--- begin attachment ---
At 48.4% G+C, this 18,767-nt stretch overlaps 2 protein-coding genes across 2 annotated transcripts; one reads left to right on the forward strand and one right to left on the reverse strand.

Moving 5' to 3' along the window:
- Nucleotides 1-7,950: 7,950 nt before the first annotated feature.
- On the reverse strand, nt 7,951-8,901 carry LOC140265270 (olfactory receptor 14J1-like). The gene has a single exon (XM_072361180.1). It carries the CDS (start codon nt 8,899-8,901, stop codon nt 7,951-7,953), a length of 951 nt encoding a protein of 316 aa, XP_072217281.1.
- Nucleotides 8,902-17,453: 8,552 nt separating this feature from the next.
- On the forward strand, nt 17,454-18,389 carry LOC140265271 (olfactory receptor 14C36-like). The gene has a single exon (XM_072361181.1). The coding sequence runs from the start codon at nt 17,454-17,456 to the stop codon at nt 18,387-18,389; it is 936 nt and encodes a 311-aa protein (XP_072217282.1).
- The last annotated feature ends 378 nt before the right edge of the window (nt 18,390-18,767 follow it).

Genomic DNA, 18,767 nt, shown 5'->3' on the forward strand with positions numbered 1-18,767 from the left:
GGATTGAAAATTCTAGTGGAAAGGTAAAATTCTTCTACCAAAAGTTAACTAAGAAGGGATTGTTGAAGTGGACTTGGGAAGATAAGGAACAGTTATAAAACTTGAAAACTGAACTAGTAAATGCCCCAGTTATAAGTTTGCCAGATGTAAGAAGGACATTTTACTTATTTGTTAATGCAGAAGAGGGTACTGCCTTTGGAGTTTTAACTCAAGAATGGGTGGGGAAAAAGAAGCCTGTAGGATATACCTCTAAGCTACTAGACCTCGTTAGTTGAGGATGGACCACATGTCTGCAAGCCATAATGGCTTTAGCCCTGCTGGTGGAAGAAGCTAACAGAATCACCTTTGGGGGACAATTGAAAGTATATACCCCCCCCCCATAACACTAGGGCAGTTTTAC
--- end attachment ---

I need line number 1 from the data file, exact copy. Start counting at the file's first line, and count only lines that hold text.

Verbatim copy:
At 48.4% G+C, this 18,767-nt stretch overlaps 2 protein-coding genes across 2 annotated transcripts; one reads left to right on the forward strand and one right to left on the reverse strand.